The Plymouth Township Board of Trustees will be conducting two meetings this evening. The first is a special meeting, which will begin at 5:45 PM, and is a special meeting. According to the Plymouth Township website, it will be to discuss pending litigation. This has become more the rule, rather than the exception lately. This is a closed meeting, not open to public scrutiny.
The regularly scheduled public meeting is set to begin after the closed session of the Board of Trustees adjourns. This is tentatively set for 7:00 PM. The public is invited to these meetings, and there will be two spots on the agenda where the public has a chance to offer comments, and ask questions.
I generally look over the agenda, and board packets for these meetings to get an idea on what to expect. For tonight, I noticed an item that piqued my interest. It seems a rather innocuous item, and on the surface no big deal.
Item #2 Adopt Rules of Proceedings, and Order of Business.
Basically, this is a policy that sets the order of the agenda for a public meeting. For all practical purposes, it is a boilerplate policy, that once set, is generally followed for many years, as an agenda is a pretty straightforward thing.
You call the meeting to order, say the Pledge of Allegiance, take attendance (roll call), approve the agenda, and so forth, and so on. Every public board has their set agenda format. I sat of the Board of Education at Clarenceville Schools for seven years, and we never changed our Rules of Proceedings. I have no doubt that they are still the same as they were when I last sat on that board.
So why the sudden interest in revising their rules? Why do they want to change things so suddenly? Generally, if you were going to do such a thing, you would most likely do it at the end of a year, and set it to take effect at the beginning of the the new year. This is the logical time line for such a change.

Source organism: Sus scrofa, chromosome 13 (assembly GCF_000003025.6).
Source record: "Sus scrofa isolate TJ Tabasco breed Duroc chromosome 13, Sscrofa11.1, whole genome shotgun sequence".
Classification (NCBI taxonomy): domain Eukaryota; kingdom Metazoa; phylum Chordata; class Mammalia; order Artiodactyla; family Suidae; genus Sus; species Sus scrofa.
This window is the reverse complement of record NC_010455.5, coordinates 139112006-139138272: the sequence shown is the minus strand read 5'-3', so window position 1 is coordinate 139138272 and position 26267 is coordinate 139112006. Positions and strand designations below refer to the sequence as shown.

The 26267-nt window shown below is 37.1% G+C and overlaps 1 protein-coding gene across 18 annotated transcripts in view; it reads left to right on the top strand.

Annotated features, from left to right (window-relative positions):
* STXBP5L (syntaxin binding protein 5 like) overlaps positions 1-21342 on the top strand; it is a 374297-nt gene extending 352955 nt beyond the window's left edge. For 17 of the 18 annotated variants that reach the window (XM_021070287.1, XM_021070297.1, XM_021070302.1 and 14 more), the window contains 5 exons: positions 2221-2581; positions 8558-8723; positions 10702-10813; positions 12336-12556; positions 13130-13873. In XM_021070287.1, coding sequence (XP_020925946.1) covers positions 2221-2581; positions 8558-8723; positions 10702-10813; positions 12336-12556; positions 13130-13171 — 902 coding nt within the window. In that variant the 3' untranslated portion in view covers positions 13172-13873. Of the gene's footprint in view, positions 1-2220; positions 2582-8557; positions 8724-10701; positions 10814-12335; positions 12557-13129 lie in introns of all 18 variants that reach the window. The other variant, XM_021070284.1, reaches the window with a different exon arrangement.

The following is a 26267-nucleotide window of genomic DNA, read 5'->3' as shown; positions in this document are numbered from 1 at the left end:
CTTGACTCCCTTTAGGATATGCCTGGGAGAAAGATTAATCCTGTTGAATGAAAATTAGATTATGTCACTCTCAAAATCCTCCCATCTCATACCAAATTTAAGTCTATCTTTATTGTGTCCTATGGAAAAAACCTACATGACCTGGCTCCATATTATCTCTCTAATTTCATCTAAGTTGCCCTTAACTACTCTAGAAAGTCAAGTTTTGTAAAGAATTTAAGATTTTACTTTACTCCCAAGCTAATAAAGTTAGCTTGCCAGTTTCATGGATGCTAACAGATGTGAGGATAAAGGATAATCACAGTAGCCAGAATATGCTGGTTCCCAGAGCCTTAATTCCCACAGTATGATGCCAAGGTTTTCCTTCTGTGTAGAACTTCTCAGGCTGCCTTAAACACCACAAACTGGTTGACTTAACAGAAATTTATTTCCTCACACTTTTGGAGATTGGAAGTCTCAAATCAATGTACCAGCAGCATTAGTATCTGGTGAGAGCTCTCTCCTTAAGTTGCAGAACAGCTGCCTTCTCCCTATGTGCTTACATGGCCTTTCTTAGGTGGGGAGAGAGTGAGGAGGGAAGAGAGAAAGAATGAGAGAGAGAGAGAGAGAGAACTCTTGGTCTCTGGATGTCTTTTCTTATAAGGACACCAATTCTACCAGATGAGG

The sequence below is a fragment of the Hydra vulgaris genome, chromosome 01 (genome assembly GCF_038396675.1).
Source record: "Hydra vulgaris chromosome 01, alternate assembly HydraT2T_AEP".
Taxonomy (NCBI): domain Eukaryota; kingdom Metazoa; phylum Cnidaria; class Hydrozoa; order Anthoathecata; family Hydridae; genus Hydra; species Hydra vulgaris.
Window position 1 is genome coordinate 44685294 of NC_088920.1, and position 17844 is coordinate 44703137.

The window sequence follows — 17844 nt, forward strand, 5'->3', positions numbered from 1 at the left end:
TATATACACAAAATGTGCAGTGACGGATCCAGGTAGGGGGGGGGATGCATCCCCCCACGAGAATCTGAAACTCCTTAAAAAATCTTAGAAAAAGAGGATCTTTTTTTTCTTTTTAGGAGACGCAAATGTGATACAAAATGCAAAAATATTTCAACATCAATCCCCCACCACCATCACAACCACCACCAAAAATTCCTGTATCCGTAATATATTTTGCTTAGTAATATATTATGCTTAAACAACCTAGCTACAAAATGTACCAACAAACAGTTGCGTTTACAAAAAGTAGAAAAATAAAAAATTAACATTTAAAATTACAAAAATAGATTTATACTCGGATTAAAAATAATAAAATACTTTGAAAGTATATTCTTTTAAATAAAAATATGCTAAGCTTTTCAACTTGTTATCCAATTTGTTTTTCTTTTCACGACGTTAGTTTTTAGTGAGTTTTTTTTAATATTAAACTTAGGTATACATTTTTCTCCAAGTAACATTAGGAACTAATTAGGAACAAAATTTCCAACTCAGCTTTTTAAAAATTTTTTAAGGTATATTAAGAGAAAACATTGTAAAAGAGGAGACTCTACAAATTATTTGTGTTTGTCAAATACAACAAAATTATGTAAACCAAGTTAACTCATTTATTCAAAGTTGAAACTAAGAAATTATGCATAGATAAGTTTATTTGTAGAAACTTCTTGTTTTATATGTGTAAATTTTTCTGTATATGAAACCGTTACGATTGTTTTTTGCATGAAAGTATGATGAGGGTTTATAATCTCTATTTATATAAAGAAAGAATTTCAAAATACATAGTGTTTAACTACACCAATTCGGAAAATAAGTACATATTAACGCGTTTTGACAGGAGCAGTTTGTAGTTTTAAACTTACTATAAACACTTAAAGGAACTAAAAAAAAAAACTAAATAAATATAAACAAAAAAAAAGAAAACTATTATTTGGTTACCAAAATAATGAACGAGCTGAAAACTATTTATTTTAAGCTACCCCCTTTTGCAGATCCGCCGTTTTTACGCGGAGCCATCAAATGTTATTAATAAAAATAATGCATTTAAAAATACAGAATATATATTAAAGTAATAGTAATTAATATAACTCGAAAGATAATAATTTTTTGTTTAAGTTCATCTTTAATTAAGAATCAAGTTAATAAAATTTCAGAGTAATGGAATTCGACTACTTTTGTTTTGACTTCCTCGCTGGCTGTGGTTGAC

So I had a look at the board packet for the meeting. I looked on page 161, and there were no specific changes noted in the briefing, so one would assume that for some reason, they were just re-approving what was already etched on the proverbial stone.
On closer inspection, I see that they changed the order of two items. The “Public Hearing” part of the agenda used to come after “Public Comments And Questions.” In the new format, the “Public Hearing” section will come before the “Public Comments” section of the agenda.
Not a big deal right? That seemed to be the only change, and someone must have thought this is a more streamlined and logical way to conduct a professional public meeting. This item was put on the agenda at the behest of Township Clerk, Nancy Conzelman, and Supervisor, Richard Reaume, so it is most likely their idea.
That being said, it is usually stated in the brief, why an item is being brought before the board. In this case it should have said that Reaume/Conzelman wanted to make a change in the order of the agendized items. In this case, they didn't. They basically cited the law, and the Township Charter provision, allowing the board the legal right to adopt it's own rules of order for business. kind of vague if you ask me.
Well when Mr. Reaume starts getting vague about things, warning bells start ringing in my head. What is this fellow trying to pull now? I started looking at it, and thinking back on previous meetings. Something had to happen for him to want to change things in the middle of a new year, or at least after the new year had begun. Then it hit me.
They are changing the “Public Comments And Questions” section of the agenda to read “Public Comments” They took out two important words. AND QUESTIONS
You want to know what I think? I think they could care less about the order in which Public Hearing & Public Comments come in the agenda. They want the AND QUESTIONS removed. This is a slight of hand move, and it shouldn't stand. Reaume will present it as a change in the order of items, but it's not about that at all. It's about two words, and nothing more.